# In-phase and quadrature components

Jump to navigation Jump to search Graphic example of the formula  ${\color {Green}\cos(2\pi ft+\phi (t))}\ =$ ${\color {Blue}\cos(2\pi ft)\cos(\phi (t))}\ +\ {\color {Red}\cos(2\pi ft+\pi /2)\sin(\phi (t))}.$ The phase modulation (φ(t), not shown) is a non-linearly increasing function from 0 to π/2 over the interval 0 < t < 16. The two amplitude-modulated components are known as the in-phase component (I, thin blue, decreasing) and the quadrature component (Q, thin red, increasing).

In electrical engineering, a sinusoid with angle modulation can be decomposed into, or synthesized from, two amplitude-modulated sinusoids that are offset in phase by one-quarter cycle (90 degrees or π/2 radians). All three functions have the same center frequency. Such amplitude modulated sinusoids are known as the in-phase and quadrature components.  In some contexts it is more convenient to refer to only the amplitude modulation (baseband) itself by those terms.

## Concept

In vector analysis, a vector with polar coordinates A,φ and Cartesian coordinates x = A cos(φ), y = A sin(φ), can be represented as the sum of orthogonal components: [x,0] + [0,y]. Similarly in trigonometry, the angle sum identity expresses:

sin(x + φ)=sin(x) cos(φ) + sin(x + π/2) sin(φ).

And in functional analysis, when x is a linear function of some variable, such as time, these components are sinusoids, and they are orthogonal functions. A phase-shift of xx + π/2 changes the identity to:

cos(x + φ) = cos(x) cos(φ) + cos(x + π/2) sin(φ),

in which case cos(x) cos(φ) is the in-phase component.  In both conventions cos(φ) is the in-phase amplitude modulation, which explains why some authors refer to it as the actual in-phase component. When a sinusoidal voltage is applied to either a simple capacitor or inductor, the resultant current that flows is "in quadrature" with the voltage.

### Alternating current (AC) circuits

The term alternating current applies to a voltage vs. time function that is sinusoidal with a frequency f.  When it is applied to a typical (linear) circuit or device, it causes a current that is also sinusoidal. In general there is a constant phase difference, φ, between any two sinusoids. The input sinusoidal voltage is usually defined to have zero phase, meaning that it is arbitrarily chosen as a convenient time reference. So the phase difference is attributed to the current function, e.g. sin(2πft + φ), whose orthogonal components are sin(2πft) cos(φ) and sin(2πft + π/2) sin(φ), as we have seen. When φ happens to be such that the in-phase component is zero, the current and voltage sinusoids are said to be in quadrature, which means they are orthogonal to each other. In that case, no electrical power is consumed. Rather it is temporarily stored by the device and given back, once every 1f  seconds. Note that the term in quadrature only implies that two sinusoids are orthogonal, not that they are components of another sinusoid.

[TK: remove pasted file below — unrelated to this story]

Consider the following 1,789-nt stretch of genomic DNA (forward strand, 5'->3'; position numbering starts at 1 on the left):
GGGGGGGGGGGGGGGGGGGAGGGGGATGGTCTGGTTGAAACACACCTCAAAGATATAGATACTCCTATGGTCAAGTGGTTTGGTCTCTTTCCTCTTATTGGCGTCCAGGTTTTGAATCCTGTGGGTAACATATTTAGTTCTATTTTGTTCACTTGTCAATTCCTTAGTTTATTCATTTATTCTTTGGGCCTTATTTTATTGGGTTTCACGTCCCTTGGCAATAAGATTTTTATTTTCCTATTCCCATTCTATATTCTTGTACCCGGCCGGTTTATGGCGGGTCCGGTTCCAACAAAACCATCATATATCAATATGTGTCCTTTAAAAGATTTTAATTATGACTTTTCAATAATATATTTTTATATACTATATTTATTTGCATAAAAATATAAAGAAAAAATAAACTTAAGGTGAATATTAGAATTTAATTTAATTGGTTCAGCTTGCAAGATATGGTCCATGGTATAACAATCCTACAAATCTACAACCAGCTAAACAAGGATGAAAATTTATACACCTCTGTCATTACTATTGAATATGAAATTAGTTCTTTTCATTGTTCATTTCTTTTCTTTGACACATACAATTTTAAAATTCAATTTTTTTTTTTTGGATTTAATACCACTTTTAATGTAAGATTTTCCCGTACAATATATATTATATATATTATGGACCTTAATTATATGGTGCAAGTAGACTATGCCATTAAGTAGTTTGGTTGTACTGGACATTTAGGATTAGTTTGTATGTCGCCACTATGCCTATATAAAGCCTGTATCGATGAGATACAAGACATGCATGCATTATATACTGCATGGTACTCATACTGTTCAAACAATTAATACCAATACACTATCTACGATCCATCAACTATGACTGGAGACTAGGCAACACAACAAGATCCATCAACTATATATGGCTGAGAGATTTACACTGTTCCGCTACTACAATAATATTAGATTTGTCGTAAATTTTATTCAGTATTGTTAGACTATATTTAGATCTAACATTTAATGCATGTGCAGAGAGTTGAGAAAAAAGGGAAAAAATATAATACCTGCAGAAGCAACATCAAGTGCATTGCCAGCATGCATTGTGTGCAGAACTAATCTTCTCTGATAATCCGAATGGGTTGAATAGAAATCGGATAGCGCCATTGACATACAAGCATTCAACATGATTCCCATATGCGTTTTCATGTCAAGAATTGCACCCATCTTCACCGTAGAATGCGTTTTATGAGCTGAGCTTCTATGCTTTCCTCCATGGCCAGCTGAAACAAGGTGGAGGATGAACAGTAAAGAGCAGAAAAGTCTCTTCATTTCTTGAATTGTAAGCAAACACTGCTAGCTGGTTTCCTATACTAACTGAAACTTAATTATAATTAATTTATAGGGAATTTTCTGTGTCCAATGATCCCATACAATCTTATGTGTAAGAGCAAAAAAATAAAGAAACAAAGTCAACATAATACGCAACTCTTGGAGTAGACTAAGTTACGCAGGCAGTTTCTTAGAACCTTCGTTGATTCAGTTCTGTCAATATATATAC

### Narrowband signal model

In an angle modulation application, with carrier frequency f, φ is also a time-variant function, giving:

$A(t)\cdot \sin[2\pi ft+\phi (t)]\ =\ \underbrace {A(t)\cdot \sin(2\pi ft)\cdot \cos[\phi (t)]} _{\text{in-phase}}\,+\,\underbrace {A(t)\cdot \overbrace {\sin \left(2\pi ft+{\tfrac {\pi }{2}}\right)} ^{\cos(2\pi ft)}\cdot \sin[\phi (t)]} _{\text{quadrature}}.$ When all three terms above are multiplied by an optional amplitude function, A(t) > 0, the left-hand side of the equality is known as the amplitude/phase form, and the right-hand side is the quadrature-carrier or IQ form. Because of the modulation, the components are no longer completely orthogonal functions. But when A(t) and φ(t) are slowly varying functions compared to ft, the assumption of orthogonality is a common one.[A] Authors often call it a narrowband assumption, or a narrowband signal model.

### IQ phase convention

The terms I-component and Q-component are common ways of referring to the in-phase and quadrature signals. Both signals comprise a high-frequency sinusoid (or carrier) that is amplitude-modulated by a relatively low-frequency function, usually conveying some sort of information. The two carriers are orthogonal, with I lagging Q by ¼ cycle, or equivalently leading Q by ¾ cycle.  The physical distinction can also be characterized in terms of $\phi (t)$ :

• $\phi (t)=0$ : The composite signal reduces to just the I-component, which accounts for the term in-phase.
• $\phi (t)=\pi /2$ : The composite signal reduces to just the Q-component.
• $\phi (t)=2\pi f_{m}t,\quad f_{m}>0$ : The amplitude modulations are orthogonal sinusoids, I leading Q by ¼ cycle.
• $\phi (t)=2\pi f_{m}t,\quad f_{m}<0$ : The amplitude modulations are orthogonal sinusoids, Q leading I by ¼ cycle.